For the first fifty years of European settlement in Sydney, the town was known as much for its windmills as anything else. The first site that greeted many convicts or migrants arriving up until the 1860s, were the sails of Sydney’s giant windmills. They were the first industrial developments in the colony, essential for the food production and stood tall as dominant landmarks over a small scale city.
The first windmill was built in 1797 on Windmill Hill-what is now Observatory Hill. The grinding of wheat and corn was essential to the colony for the production of flour to bake with, but for the first nine years grain in the colony was ground with hand turned iron mills, a slow process and one that was increasingly inadequate for a growing population. For some people, they had to give half their grain in payment to have the other half ground.
The first mill was a success, but a short lived one. In June 1797 while the miller was away, unknown persons stole the sails from the veins, rendering it useless. Although repaired, by 1805 the mill was beginning to sink on its foundations and needed extensive repairs. It was further damaged in a storm in 1805 and by 1810 was just a tower with its sails removed.
The second mill fared even worse. Built in Parramatta in 1798, the top was dislodged in a storm in 1799 before it had been finished. Back in Sydney a second mill was erected in 1802 close to the military barracks in what is now Wynyard Park, with a third built behind Dawes Point near the current National Trust building.
The mills were of two types: large stone mills, or timber post mills. The post mills were easier to erect and consisted of a timber ill building atop a large post. The mill could then be turned by convict labour to face into the wind no matter what direction.
Whereas the first three mills were Government built, soon enough private enterprise stepped in. In the east between 1805 and the 1820s, windmills sprang up in the Domain, along the Darlinghurst Ridge and around the new gaol close to Liverpool Street. Two of Thomas Barkers stood in Darlinghurst Road until 1866.
Further east was Gordon’s Mill in Stewart Street Paddington (c1834-c1870) and Mr Hough’s mill at Waverley (1846-1878).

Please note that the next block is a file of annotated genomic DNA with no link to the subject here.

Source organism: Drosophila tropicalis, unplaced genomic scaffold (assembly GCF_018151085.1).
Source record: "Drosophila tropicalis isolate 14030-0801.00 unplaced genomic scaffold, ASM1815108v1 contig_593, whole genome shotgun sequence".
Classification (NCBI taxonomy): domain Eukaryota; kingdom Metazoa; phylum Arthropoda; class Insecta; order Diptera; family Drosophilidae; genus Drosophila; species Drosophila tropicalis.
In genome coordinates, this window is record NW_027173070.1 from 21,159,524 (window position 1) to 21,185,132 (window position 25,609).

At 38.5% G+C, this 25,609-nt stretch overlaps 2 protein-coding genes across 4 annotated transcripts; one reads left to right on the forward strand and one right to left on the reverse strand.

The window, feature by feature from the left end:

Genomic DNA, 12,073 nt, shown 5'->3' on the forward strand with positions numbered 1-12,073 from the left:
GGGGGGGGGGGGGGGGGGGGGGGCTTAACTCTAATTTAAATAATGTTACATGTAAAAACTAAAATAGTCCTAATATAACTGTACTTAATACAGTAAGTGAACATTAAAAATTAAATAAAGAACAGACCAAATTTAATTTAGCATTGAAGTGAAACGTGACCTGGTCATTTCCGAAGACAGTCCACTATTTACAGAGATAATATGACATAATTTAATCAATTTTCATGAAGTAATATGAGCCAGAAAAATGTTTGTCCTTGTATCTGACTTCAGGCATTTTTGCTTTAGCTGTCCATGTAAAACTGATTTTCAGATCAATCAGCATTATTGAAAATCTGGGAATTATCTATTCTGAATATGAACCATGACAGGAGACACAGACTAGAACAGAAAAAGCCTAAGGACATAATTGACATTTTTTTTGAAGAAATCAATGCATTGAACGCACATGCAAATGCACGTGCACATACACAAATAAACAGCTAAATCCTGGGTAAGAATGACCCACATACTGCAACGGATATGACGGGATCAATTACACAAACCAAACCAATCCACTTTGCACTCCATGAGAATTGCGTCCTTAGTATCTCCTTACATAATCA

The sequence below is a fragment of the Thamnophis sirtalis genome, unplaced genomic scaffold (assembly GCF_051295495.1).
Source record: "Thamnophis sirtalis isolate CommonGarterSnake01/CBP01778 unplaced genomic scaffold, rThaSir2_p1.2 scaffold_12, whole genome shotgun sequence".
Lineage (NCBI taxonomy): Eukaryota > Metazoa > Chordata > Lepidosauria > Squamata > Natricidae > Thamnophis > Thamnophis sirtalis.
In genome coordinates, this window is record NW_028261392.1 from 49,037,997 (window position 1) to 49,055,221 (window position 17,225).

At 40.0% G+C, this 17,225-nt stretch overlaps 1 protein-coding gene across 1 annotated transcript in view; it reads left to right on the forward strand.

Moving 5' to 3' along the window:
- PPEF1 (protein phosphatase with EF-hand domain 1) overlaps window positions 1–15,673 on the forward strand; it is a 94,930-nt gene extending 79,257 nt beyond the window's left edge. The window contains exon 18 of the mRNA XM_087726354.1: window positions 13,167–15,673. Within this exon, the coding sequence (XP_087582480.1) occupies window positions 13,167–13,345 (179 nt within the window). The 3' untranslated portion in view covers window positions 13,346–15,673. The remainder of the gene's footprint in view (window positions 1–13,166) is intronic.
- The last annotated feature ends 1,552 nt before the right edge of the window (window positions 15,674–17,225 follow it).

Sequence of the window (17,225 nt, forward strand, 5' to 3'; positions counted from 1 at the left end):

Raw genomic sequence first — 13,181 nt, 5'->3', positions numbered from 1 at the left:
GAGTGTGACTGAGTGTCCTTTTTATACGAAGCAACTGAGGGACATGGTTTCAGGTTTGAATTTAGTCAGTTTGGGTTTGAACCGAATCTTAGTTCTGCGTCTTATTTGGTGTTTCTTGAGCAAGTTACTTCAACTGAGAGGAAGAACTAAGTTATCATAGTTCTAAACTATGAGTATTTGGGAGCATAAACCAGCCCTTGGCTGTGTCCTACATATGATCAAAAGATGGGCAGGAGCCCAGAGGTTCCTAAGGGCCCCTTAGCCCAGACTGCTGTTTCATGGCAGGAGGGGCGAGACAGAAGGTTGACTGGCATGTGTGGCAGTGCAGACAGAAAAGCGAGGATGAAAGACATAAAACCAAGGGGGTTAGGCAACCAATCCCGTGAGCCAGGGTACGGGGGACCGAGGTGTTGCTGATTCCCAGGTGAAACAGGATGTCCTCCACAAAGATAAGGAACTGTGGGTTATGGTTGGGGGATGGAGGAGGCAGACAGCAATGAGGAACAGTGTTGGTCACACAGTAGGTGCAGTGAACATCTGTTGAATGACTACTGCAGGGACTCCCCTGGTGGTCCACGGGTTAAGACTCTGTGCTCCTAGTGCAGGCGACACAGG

Across the harbour was the Pyrmont Mill on John Macarthur’s estate, while in Miller’s Point, named after John Leighton who was better known as Jack the Miller, there were three operating from the early 1820s. Within the city area there were nineteen windmills built up until the 1840s.
Further west, windmills followed the farms out to the Hawkesbury and south through Campbelltown and down to Appin. Probably the last windmill still standing was Mount Gilead at Campbelltown, still there, albeit without its sails, in the 1970s.
Milling was a dangerous business. Jack the Miller was killed in 1826 in his Millers Point mill when he fell, drunk, from the ladder of one. George Howell Jnr of Parramatta was killed in 1838 when part of his mill gave way underneath him and he was crushed in the fall of machinery.
There are no windmills left in Sydney today, but there are bits of windmills if you look. The stones of Thomas Barker’s two Kings Cross windmills were reused to build two terrace houses in Kellet Street which remain on the corner of Kellet Lane, while the stones from the largest mill in Darlinghurst, Craigend Mill that stood near the Stables Theatre were reused to build Beare’s Stairs in Caldwell Street. And of course we have Millers Point, Windmill Street, Mill Hill Street (Waverley), Windmill Hill at Appin and other hinted at reminders of Sydney’s lost windmills.
If you want to see one for a little while, head to the Rocks Windmill which will be there until 12 May.
For more still, Len Fox’s book Old Sydney Windmills, or Olga Tatrai Wind & Water Mills in Parramatta should see you through.